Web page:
"O Reader! had you in your mind |
Such stores as silent thought can bring,
O gentle Reader! you would find
A tale in everything."
"I've heard of hearts unkind, kind deeds
With coldness still returning;
Alas! the gratitude of men
Hath oftener left me mourning."
"That best portion of a good man's life,--
His little, nameless, unremembered acts
Of kindness and of love."
Lines completed a few miles above Tintern Abbey
"Often have I sighed to measure
By myself a lonely pleasure,--
Sighed to think I read a book,
Only read, perhaps, by me."
To the Small Celandine
"As high as we have mounted in delight,
In our dejection do we sink as low."
Resolution and Independence
"The music in my heart I bore
Long after it was heard no more."
The Solitary Reaper
"Every gift of noble origin
Is breathed upon by Hope's perpetual breath."
These Times strike Monied Worldlings
"Give unto me, made lowly wise,
The spirit of self-sacrifice;
The confidence of reason give,
And in the light of truth thy bondman let me live!"
Ode to Duty
One great society alone on earth:
The noble living and the noble dead."
The Prelude Book xi
"Blessings be with them, and eternal praise,
Who gave us nobler loves, and nobler cares!--
The Poets, who on earth have made us heirs
Of truth and pure delight by heavenly lays."
"Our birth is but a sleep and a forgetting:
The soul that rises with us, our life's star,
Hath had elsewhere its setting,
And cometh from afar.
Not in entire forgetfulness,
And not in utter nakedness,
But trailing clouds of glory, do we come
From God, who is our home:"
Intimations of Immortality
"Though nothing can bring back the hour
Of splendour in the grass, of glory in the flower."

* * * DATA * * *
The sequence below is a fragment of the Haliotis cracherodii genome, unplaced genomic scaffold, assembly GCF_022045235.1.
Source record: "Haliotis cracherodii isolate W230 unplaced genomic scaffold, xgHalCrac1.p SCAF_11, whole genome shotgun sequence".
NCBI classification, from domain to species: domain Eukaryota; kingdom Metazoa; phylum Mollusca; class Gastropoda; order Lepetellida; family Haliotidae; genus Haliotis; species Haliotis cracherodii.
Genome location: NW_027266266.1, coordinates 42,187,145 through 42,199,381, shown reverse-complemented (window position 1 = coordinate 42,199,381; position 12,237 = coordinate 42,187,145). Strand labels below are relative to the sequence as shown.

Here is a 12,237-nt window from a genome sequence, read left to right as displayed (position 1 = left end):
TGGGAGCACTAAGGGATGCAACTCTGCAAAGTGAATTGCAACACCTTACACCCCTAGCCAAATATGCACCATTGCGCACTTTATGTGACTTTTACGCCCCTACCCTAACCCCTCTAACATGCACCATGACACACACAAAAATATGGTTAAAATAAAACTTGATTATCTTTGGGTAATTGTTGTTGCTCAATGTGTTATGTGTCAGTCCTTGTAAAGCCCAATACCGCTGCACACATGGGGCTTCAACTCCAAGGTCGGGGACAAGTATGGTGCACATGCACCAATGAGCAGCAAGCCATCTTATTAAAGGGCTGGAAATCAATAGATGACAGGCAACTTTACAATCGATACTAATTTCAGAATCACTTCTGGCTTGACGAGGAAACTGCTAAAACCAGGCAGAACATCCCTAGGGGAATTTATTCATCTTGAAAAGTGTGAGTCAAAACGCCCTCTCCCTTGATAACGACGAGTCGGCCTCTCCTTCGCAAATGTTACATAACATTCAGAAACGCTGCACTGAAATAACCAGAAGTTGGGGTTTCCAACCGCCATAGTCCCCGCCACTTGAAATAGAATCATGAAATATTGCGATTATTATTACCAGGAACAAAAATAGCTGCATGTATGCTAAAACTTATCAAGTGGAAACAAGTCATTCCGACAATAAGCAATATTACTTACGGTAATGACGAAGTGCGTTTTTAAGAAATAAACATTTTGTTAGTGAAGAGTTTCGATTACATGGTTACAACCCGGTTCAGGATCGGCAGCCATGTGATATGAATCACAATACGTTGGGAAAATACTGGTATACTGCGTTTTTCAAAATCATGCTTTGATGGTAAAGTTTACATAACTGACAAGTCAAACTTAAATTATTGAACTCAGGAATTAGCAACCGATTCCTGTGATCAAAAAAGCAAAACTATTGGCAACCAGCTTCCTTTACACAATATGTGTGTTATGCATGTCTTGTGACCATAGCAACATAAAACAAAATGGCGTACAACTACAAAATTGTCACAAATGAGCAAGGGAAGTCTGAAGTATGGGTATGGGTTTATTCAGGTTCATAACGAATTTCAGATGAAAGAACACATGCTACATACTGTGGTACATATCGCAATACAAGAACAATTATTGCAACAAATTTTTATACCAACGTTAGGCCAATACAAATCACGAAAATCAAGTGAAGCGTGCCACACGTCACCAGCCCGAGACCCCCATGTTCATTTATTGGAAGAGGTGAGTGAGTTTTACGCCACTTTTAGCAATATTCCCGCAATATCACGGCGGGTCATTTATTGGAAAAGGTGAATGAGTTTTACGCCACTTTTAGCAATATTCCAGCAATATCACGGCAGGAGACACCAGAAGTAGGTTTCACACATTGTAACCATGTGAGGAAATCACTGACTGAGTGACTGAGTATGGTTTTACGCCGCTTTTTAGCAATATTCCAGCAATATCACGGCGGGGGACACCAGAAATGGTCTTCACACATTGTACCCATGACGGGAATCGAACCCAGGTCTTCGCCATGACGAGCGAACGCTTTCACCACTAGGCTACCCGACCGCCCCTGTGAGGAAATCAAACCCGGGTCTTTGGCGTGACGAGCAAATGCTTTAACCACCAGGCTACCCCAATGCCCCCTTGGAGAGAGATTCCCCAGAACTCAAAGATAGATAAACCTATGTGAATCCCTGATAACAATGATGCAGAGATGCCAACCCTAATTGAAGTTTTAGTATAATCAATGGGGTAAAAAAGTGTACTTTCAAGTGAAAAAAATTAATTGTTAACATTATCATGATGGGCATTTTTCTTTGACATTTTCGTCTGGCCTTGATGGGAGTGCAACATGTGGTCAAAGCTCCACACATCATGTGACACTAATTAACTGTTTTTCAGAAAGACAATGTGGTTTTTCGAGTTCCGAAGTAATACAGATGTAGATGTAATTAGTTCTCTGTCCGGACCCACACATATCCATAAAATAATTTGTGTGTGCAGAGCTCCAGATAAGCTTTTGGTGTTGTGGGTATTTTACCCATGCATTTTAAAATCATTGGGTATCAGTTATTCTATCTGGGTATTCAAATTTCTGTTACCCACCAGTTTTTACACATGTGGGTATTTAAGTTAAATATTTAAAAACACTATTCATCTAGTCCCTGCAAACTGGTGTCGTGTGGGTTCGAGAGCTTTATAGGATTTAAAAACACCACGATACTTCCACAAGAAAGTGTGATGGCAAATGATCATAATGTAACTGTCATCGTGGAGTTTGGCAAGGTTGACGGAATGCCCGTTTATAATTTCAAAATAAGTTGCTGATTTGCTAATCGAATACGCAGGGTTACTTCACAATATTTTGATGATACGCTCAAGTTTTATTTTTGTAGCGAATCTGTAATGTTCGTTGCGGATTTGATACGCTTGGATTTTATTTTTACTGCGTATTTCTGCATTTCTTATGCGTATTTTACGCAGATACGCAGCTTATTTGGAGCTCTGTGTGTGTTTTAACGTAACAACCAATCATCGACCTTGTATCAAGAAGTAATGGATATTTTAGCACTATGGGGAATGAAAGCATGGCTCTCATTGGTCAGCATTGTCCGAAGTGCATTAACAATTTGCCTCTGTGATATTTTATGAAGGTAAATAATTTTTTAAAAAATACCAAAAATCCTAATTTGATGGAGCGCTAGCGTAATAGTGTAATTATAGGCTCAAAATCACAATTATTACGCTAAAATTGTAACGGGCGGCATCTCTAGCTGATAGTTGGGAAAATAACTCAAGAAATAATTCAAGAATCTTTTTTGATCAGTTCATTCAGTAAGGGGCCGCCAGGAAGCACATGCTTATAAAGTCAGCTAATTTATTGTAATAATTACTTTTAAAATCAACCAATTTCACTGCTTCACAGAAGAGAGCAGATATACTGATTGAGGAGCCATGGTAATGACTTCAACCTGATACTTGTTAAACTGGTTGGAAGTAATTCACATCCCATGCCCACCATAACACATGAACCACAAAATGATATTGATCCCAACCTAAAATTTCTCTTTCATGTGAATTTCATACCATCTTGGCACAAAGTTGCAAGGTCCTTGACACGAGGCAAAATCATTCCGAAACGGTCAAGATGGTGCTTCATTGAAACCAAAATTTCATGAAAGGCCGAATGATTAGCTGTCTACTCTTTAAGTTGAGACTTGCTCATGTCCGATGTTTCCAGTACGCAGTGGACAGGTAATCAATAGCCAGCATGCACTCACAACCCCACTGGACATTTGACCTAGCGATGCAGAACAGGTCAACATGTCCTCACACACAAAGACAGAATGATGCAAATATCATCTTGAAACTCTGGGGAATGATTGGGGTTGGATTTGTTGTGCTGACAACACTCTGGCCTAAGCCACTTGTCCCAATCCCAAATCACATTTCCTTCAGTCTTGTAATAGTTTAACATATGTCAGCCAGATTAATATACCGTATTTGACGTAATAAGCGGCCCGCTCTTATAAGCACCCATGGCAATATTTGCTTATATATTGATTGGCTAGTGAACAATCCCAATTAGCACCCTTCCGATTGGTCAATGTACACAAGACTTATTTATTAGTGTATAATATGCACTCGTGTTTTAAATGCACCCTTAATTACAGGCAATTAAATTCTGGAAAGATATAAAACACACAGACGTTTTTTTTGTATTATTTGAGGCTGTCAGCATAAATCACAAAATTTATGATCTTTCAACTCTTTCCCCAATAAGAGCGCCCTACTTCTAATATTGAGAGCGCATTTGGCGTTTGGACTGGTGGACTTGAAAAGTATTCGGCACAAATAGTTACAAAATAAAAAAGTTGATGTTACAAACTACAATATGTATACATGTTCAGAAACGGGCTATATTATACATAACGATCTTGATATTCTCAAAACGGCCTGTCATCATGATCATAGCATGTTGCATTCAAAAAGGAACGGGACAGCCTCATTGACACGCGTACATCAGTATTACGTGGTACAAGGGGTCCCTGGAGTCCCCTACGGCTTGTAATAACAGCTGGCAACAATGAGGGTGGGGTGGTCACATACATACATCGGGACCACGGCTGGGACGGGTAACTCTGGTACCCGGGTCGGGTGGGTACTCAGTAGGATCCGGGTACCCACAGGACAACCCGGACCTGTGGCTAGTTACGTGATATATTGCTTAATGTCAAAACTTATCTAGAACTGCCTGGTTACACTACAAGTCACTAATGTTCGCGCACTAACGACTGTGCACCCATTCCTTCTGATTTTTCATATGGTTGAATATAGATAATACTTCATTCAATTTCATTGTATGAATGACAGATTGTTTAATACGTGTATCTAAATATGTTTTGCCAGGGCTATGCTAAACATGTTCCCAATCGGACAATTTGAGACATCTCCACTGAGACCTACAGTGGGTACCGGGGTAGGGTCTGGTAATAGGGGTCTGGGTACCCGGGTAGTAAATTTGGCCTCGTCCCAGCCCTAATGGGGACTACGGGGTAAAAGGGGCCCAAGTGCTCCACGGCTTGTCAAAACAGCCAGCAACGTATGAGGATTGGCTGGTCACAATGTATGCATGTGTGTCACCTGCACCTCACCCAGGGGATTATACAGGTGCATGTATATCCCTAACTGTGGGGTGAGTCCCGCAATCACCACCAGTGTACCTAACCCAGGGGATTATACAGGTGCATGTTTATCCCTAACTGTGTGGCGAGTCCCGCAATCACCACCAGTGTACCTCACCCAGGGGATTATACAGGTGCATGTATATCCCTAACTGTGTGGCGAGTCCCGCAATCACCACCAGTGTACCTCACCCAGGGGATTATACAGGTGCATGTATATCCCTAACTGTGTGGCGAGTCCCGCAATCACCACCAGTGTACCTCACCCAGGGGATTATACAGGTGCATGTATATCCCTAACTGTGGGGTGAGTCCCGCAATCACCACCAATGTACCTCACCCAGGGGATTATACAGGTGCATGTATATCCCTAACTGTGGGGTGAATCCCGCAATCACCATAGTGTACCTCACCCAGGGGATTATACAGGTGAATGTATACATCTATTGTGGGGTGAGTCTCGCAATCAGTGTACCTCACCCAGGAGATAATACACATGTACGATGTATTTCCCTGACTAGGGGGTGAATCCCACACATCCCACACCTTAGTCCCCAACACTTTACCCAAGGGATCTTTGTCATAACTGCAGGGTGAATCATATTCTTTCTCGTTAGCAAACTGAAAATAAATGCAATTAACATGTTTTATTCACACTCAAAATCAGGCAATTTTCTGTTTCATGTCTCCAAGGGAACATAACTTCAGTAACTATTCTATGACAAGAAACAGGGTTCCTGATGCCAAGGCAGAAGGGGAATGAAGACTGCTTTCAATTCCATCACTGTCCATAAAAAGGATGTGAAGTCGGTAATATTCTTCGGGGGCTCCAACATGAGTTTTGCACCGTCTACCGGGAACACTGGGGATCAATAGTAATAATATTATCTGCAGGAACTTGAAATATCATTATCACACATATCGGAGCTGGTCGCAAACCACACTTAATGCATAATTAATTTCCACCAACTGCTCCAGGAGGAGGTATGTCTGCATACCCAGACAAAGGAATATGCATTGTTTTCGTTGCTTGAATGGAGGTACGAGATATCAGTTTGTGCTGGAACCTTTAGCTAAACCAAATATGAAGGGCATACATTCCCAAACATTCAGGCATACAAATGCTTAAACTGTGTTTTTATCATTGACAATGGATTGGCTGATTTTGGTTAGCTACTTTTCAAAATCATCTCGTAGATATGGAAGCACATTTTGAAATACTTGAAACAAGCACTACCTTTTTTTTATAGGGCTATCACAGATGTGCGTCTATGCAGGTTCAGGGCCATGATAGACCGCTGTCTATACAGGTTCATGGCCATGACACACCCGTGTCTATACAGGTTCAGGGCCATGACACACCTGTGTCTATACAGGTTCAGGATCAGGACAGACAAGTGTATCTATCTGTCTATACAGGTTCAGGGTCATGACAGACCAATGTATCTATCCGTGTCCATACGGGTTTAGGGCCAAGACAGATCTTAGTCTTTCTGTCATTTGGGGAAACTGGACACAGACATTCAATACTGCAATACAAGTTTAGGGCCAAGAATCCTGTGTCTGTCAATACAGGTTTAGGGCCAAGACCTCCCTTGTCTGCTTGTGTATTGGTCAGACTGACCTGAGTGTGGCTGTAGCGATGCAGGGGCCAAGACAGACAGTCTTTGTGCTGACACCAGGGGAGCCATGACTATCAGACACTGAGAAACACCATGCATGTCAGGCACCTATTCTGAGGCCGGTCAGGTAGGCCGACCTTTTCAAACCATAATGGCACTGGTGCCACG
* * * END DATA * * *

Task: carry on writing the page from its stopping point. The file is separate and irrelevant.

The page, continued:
"To me the meanest flower that blows can give
Thoughts that do often lie too deep for tears."
"The good die first,
And they whose hearts are dry as summer dust
Burn to the socket."
"Wisdom is ofttimes nearer when we stoop
Than when we soar."
"And the most difficult of tasks to keep
Heights which the soul is competent to gain."
"The gods approve
The depth, and not the tumult, of the soul."
Than strength of nerve or sinew, or the sway
Of magic potent over sun and star,
Is Love, though oft to agony distrest,
And though his favorite seat be feeble woman's breast."
"True beauty dwells in deep retreats,
Whose veil is unremoved
Till heart with heart in concord beats,
And the lover is beloved."
To ------. Let other Bards of Angels sing
"Small service is true service while it lasts.
Of humblest friends, bright creature! scorn not one:
The daisy, by the shadow that it casts,
Protects the lingering dewdrop from the sun."
To a Child. Written in her Album
"Myriads of daisies have shone forth in flower
Near the lark's nest, and in their natural hour
Have passed away; less happy than the one
That by the unwilling ploughshare died to prove
The tender charm of poetry and love."
Poems composed during a Tour in the Summer of 1833
"Minds that have nothing to confer
Find little to perceive."
Yes, Thou art Fair